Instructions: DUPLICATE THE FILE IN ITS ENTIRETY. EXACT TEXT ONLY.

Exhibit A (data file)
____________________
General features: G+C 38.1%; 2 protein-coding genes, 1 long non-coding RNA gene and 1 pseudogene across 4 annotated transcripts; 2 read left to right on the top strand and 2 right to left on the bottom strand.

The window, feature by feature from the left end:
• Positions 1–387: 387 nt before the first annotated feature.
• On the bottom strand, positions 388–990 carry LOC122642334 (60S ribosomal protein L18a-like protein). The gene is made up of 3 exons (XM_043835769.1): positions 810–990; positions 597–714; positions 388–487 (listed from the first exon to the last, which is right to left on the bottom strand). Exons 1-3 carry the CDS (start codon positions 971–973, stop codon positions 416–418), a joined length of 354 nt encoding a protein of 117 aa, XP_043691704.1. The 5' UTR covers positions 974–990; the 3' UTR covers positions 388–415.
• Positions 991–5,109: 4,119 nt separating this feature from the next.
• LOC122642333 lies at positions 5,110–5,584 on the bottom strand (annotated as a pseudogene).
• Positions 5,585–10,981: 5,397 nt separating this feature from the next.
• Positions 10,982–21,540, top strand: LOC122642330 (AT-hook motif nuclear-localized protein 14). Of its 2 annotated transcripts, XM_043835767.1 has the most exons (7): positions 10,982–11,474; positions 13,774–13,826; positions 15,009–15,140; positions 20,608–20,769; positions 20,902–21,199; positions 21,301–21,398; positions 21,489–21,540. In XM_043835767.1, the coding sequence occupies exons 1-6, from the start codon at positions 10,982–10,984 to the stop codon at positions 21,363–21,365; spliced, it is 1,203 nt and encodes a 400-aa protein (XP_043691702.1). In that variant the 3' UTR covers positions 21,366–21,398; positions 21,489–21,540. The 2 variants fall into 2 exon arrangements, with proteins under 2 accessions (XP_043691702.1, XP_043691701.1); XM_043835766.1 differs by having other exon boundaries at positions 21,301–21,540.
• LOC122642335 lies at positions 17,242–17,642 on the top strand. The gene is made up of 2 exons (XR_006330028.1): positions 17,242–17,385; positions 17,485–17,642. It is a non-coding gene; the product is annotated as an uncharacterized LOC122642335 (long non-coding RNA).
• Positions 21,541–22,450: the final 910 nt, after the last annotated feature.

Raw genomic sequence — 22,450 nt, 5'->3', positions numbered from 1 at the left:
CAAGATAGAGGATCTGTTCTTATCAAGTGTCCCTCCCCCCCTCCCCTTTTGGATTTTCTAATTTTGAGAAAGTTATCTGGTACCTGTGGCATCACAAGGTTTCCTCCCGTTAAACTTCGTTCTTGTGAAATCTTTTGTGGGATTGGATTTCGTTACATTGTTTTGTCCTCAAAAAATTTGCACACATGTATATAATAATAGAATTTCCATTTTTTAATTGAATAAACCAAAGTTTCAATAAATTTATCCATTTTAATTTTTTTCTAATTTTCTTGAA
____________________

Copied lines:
General features: G+C 38.1%; 2 protein-coding genes, 1 long non-coding RNA gene and 1 pseudogene across 4 annotated transcripts; 2 read left to right on the top strand and 2 right to left on the bottom strand.

The window, feature by feature from the left end:
• Positions 1–387: 387 nt before the first annotated feature.
• On the bottom strand, positions 388–990 carry LOC122642334 (60S ribosomal protein L18a-like protein). The gene is made up of 3 exons (XM_043835769.1): positions 810–990; positions 597–714; positions 388–487 (listed from the first exon to the last, which is right to left on the bottom strand). Exons 1-3 carry the CDS (start codon positions 971–973, stop codon positions 416–418), a joined length of 354 nt encoding a protein of 117 aa, XP_043691704.1. The 5' UTR covers positions 974–990; the 3' UTR covers positions 388–415.
• Positions 991–5,109: 4,119 nt separating this feature from the next.
• LOC122642333 lies at positions 5,110–5,584 on the bottom strand (annotated as a pseudogene).
• Positions 5,585–10,981: 5,397 nt separating this feature from the next.
• Positions 10,982–21,540, top strand: LOC122642330 (AT-hook motif nuclear-localized protein 14). Of its 2 annotated transcripts, XM_043835767.1 has the most exons (7): positions 10,982–11,474; positions 13,774–13,826; positions 15,009–15,140; positions 20,608–20,769; positions 20,902–21,199; positions 21,301–21,398; positions 21,489–21,540. In XM_043835767.1, the coding sequence occupies exons 1-6, from the start codon at positions 10,982–10,984 to the stop codon at positions 21,363–21,365; spliced, it is 1,203 nt and encodes a 400-aa protein (XP_043691702.1). In that variant the 3' UTR covers positions 21,366–21,398; positions 21,489–21,540. The 2 variants fall into 2 exon arrangements, with proteins under 2 accessions (XP_043691702.1, XP_043691701.1); XM_043835766.1 differs by having other exon boundaries at positions 21,301–21,540.
• LOC122642335 lies at positions 17,242–17,642 on the top strand. The gene is made up of 2 exons (XR_006330028.1): positions 17,242–17,385; positions 17,485–17,642. It is a non-coding gene; the product is annotated as an uncharacterized LOC122642335 (long non-coding RNA).
• Positions 21,541–22,450: the final 910 nt, after the last annotated feature.

Raw genomic sequence — 22,450 nt, 5'->3', positions numbered from 1 at the left:
CAAGATAGAGGATCTGTTCTTATCAAGTGTCCCTCCCCCCCTCCCCTTTTGGATTTTCTAATTTTGAGAAAGTTATCTGGTACCTGTGGCATCACAAGGTTTCCTCCCGTTAAACTTCGTTCTTGTGAAATCTTTTGTGGGATTGGATTTCGTTACATTGTTTTGTCCTCAAAAAATTTGCACACATGTATATAATAATAGAATTTCCATTTTTTAATTGAATAAACCAAAGTTTCAATAAATTTATCCATTTTAATTTTTTTCTAATTTTCTTGAA